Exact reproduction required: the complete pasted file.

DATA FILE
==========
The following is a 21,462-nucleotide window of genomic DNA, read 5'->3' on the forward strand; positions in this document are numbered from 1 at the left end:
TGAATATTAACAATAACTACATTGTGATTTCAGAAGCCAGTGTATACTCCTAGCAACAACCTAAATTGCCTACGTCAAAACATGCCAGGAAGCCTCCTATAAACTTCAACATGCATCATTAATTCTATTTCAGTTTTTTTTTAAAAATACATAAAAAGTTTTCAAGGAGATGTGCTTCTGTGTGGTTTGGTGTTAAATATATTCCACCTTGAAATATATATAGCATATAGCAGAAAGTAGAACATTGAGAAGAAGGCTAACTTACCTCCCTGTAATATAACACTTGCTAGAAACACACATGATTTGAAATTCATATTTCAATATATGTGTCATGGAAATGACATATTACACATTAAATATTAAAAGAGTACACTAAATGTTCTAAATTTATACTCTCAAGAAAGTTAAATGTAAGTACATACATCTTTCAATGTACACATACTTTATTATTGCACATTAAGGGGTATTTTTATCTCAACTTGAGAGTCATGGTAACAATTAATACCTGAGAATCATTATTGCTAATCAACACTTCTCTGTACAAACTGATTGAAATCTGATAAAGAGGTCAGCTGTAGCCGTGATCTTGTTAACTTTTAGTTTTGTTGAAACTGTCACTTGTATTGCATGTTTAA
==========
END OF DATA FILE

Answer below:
The following is a 21,462-nucleotide window of genomic DNA, read 5'->3' on the forward strand; positions in this document are numbered from 1 at the left end:
TGAATATTAACAATAACTACATTGTGATTTCAGAAGCCAGTGTATACTCCTAGCAACAACCTAAATTGCCTACGTCAAAACATGCCAGGAAGCCTCCTATAAACTTCAACATGCATCATTAATTCTATTTCAGTTTTTTTTTAAAAATACATAAAAAGTTTTCAAGGAGATGTGCTTCTGTGTGGTTTGGTGTTAAATATATTCCACCTTGAAATATATATAGCATATAGCAGAAAGTAGAACATTGAGAAGAAGGCTAACTTACCTCCCTGTAATATAACACTTGCTAGAAACACACATGATTTGAAATTCATATTTCAATATATGTGTCATGGAAATGACATATTACACATTAAATATTAAAAGAGTACACTAAATGTTCTAAATTTATACTCTCAAGAAAGTTAAATGTAAGTACATACATCTTTCAATGTACACATACTTTATTATTGCACATTAAGGGGTATTTTTATCTCAACTTGAGAGTCATGGTAACAATTAATACCTGAGAATCATTATTGCTAATCAACACTTCTCTGTACAAACTGATTGAAATCTGATAAAGAGGTCAGCTGTAGCCGTGATCTTGTTAACTTTTAGTTTTGTTGAAACTGTCACTTGTATTGCATGTTTAA